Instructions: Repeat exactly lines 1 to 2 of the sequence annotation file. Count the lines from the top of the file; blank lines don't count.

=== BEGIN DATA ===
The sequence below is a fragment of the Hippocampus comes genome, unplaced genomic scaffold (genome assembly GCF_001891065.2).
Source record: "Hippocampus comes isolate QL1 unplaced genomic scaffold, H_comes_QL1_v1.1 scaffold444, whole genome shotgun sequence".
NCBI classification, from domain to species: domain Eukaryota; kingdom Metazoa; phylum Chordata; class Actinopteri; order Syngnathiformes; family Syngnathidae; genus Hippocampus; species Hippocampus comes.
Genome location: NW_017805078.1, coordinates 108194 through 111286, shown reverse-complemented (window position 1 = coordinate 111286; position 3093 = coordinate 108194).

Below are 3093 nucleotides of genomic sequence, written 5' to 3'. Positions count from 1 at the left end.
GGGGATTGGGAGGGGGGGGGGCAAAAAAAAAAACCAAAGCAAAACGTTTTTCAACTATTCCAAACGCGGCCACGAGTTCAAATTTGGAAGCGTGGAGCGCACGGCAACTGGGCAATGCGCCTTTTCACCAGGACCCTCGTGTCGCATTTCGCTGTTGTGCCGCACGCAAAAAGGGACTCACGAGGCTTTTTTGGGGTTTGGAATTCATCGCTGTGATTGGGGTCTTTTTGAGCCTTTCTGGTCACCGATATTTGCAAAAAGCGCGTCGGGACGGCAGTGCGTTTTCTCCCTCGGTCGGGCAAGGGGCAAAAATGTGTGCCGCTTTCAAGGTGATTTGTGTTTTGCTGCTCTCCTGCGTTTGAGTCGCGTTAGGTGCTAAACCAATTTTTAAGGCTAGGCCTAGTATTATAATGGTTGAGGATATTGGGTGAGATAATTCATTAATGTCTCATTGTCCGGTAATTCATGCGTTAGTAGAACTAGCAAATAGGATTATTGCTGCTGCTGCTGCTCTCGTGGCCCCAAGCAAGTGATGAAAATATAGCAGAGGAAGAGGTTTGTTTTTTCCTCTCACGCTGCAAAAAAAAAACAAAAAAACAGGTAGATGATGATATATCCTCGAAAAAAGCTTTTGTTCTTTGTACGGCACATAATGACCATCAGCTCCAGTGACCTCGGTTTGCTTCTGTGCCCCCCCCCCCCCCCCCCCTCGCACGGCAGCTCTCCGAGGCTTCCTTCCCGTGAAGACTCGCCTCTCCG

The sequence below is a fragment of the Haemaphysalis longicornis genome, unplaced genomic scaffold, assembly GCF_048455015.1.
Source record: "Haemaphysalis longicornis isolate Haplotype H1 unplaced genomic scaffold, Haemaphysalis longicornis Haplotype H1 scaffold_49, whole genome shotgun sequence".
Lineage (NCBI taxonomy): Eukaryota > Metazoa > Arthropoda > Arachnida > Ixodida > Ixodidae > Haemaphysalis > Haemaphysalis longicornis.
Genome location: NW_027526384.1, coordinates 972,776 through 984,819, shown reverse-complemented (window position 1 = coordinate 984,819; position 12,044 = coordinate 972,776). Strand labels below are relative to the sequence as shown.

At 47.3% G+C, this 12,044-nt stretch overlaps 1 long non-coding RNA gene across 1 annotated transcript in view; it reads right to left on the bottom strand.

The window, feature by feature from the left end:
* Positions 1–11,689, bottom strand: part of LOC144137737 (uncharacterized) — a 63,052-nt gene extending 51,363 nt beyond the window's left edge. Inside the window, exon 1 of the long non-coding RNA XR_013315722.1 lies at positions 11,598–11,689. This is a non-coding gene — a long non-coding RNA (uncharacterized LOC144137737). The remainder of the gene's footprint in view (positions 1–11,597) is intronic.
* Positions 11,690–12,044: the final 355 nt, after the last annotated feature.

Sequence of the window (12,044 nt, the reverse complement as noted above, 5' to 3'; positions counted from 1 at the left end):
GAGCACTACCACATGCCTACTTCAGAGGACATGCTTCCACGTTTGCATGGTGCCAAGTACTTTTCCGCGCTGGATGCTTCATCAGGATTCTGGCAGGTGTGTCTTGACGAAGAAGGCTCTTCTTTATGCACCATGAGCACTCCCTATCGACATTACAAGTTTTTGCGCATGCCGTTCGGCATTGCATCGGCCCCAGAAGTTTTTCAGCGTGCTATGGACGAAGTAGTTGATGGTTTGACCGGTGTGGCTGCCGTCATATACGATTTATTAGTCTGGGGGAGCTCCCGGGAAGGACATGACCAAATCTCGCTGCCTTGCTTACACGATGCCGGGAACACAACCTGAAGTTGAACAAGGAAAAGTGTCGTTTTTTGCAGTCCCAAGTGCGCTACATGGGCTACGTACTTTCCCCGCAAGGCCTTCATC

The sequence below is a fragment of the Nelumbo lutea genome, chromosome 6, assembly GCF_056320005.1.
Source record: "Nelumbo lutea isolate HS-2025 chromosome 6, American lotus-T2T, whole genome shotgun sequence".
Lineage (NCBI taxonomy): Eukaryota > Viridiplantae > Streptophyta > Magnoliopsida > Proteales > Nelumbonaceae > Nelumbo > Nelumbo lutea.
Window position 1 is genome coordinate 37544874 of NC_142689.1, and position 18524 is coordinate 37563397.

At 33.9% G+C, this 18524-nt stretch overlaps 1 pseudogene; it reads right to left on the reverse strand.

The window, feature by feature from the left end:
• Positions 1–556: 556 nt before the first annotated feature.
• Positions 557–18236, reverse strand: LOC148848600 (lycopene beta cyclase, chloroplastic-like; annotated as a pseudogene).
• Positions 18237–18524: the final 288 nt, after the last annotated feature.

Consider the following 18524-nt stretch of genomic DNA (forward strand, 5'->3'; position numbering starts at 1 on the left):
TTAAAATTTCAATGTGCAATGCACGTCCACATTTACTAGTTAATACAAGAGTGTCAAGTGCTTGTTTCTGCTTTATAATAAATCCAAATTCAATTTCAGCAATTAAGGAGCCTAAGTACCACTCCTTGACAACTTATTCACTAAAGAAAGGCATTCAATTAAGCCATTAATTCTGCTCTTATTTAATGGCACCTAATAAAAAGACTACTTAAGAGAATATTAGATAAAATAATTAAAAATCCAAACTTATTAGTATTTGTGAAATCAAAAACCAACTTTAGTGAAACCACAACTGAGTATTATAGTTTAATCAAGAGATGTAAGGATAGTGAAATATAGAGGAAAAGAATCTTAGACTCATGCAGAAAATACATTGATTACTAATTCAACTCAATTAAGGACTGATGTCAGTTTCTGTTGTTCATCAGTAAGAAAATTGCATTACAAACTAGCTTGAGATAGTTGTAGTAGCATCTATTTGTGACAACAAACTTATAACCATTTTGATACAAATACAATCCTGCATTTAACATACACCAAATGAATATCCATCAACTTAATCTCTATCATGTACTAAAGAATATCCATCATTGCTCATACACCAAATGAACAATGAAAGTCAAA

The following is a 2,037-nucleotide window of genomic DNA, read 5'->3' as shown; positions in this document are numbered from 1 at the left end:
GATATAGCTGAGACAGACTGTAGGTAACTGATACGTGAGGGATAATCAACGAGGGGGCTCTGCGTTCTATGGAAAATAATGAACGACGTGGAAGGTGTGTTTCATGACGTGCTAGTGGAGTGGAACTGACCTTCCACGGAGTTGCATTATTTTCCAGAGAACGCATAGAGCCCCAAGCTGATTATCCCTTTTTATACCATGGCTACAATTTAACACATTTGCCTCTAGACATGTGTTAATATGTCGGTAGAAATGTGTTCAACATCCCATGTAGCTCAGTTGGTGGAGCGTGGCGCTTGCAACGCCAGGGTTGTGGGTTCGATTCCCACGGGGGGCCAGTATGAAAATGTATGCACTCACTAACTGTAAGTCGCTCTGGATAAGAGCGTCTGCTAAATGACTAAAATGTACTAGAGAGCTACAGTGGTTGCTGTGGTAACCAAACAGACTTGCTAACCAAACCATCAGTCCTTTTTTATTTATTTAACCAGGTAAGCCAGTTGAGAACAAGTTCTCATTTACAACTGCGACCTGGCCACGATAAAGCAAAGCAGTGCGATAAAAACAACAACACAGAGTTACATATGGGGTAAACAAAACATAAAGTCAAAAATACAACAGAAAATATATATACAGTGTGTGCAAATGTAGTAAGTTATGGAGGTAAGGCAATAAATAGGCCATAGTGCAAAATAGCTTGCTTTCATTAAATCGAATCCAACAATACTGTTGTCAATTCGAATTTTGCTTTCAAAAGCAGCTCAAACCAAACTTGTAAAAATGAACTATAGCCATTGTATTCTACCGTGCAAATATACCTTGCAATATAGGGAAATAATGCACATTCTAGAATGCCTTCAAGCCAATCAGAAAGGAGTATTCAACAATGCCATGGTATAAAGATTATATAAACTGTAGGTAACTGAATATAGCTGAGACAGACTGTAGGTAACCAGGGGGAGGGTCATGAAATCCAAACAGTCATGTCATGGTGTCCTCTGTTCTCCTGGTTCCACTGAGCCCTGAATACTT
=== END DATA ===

The sequence below is a fragment of the Hippocampus comes genome, unplaced genomic scaffold (genome assembly GCF_001891065.2).
Source record: "Hippocampus comes isolate QL1 unplaced genomic scaffold, H_comes_QL1_v1.1 scaffold444, whole genome shotgun sequence".